I’m not going to do an exhaustive history of my time in Japan here (that will be in the memoir), but rather just try to get myself to the point that, when I left Japan, much like when I left Winnipeg, I left to come to Vancouver to Transition. I left Japan, not just because my contract was up, or that I was homesick for Vancouver, and Canada, not just because I had saved what I thought would be enough money to pay off my debts and live until I found a job, not just because my boyfriend/sex-friend.... really we were never able to have a conversation, neither of us being fluent enough in each other’s languages, and me unable to tell him about my really being a girl. It wouldn’t have went over well, I don’t think anyway. And of course I was leaving the country. I have zero interest in Long distance relationships.
So you know I came home hoping to transition ASAP. That took several more years, as it turned out. When I returned, my GP had left the clinic I went to, and I had to start getting my new doctor to understand and believe that I wanted to try transitioning again. I was not persistent enough for the first few years, and fell back into working at a video store, and consuming as much food, alcohol and pot as I possibly could while still paying off the last of my debts, and still being so wrapped up in my shame at being Trans, and my fear that everyone would abandon me if I came out again, and stayed out, really transitioning. Eventually I got to the point, as I have averred here many times, where it was literally do or die. I chose do.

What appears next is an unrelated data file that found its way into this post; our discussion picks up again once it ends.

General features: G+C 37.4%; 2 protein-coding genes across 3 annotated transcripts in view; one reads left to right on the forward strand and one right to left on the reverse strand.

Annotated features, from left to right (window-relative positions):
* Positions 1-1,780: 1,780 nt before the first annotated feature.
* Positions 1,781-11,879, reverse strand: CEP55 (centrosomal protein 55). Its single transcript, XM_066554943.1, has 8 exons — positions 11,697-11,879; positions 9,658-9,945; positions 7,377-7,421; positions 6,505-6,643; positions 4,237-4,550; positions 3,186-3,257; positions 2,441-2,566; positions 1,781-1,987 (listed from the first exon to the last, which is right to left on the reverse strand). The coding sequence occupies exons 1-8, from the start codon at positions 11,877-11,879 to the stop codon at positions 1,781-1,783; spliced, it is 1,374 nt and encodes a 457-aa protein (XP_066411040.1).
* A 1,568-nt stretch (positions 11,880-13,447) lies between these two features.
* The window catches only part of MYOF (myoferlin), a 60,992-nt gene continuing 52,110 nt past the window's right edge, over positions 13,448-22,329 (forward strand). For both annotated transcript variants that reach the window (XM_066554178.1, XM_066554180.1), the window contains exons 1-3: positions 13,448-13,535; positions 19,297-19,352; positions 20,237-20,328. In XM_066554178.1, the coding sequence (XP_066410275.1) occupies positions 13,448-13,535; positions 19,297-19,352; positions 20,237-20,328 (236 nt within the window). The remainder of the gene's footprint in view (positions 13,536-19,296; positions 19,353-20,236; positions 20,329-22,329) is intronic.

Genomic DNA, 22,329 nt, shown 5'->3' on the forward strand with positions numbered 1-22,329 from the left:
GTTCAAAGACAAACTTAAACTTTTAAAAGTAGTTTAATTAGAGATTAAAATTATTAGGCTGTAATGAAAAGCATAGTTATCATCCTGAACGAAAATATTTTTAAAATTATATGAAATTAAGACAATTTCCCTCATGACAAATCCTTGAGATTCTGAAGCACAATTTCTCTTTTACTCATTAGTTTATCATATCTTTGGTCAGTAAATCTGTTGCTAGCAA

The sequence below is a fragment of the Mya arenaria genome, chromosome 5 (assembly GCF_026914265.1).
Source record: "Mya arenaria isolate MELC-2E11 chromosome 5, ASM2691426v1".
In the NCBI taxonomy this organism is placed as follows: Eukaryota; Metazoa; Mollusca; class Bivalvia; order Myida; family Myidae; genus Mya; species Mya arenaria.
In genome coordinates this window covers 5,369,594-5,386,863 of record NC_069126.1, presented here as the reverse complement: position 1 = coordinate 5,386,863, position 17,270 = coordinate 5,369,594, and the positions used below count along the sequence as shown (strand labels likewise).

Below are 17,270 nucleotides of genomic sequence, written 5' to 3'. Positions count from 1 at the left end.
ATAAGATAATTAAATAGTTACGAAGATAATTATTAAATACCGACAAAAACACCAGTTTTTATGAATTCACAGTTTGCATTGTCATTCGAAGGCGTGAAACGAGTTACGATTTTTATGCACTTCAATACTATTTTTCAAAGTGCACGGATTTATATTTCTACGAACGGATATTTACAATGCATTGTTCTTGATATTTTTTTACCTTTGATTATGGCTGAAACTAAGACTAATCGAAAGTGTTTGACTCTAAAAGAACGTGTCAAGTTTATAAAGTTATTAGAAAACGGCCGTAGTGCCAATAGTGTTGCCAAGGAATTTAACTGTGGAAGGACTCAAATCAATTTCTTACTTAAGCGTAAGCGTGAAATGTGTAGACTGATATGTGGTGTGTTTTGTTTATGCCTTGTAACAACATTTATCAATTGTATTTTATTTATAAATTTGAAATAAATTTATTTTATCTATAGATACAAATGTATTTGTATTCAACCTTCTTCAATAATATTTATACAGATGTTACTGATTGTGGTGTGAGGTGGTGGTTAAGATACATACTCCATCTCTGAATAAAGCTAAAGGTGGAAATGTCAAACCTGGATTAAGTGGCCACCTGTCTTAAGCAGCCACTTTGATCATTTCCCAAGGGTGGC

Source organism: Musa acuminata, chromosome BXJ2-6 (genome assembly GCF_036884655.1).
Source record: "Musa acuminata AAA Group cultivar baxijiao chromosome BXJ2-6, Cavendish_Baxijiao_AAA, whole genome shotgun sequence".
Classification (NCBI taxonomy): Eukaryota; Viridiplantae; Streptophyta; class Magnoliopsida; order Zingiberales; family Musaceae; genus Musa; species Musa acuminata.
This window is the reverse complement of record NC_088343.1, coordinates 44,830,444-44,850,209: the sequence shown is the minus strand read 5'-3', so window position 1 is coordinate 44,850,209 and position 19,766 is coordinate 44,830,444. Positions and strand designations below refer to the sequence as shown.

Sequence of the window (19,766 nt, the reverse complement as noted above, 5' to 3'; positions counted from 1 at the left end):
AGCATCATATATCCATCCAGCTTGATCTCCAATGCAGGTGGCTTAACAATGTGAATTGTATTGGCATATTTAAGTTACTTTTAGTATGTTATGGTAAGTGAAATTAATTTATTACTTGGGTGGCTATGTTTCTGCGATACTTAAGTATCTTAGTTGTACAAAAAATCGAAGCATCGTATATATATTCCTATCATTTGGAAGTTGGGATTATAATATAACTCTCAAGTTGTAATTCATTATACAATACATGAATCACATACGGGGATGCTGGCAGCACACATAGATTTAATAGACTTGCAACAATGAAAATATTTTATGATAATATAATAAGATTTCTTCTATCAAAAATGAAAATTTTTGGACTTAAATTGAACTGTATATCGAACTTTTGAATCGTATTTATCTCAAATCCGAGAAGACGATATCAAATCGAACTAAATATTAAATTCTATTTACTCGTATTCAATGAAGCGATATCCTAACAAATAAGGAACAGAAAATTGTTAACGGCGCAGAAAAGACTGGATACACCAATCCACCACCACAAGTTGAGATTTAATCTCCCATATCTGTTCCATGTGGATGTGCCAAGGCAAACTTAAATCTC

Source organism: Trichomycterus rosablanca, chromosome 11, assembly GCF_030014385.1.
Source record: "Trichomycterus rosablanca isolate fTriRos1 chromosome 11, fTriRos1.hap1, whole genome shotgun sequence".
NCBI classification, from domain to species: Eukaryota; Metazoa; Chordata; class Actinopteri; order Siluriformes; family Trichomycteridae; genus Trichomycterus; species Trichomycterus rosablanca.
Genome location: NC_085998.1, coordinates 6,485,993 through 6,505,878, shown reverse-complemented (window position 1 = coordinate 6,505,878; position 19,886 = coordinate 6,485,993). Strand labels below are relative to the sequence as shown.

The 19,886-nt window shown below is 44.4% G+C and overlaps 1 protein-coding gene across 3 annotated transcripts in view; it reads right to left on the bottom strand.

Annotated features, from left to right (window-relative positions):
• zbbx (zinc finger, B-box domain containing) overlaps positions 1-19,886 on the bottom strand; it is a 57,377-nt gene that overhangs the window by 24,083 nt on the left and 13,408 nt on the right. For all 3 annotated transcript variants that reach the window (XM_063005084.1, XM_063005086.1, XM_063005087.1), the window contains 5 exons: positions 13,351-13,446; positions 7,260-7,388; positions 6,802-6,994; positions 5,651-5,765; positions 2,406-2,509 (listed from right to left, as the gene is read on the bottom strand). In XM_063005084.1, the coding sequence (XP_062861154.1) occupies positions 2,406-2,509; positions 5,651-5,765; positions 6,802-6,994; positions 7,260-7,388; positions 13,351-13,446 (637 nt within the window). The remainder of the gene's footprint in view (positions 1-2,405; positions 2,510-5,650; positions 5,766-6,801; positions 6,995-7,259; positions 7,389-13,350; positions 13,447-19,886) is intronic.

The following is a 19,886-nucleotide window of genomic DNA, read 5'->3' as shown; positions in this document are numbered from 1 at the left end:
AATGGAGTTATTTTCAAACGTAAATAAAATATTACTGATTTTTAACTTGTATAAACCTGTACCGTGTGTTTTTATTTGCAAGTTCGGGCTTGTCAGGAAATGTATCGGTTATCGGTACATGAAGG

I have a lot of lovely nostalgia from my time in Japan. I have never been a big traveller, but I really felt I was able to carve out an interesting three years in Tokyo, where I learned a lot about not just another culture, but also about myself, and what I was capable of. My path to transition may still have kept winding very slowly afterwards, finally starting in 2012, but my time there, and my health scare (hypertension) a few years after I returned, for me are the two parts of my life where I felt I was strong, resilient, and gave myself those little pushes, and baby steps towards eventually claiming the identity that I had been suppressing for so long.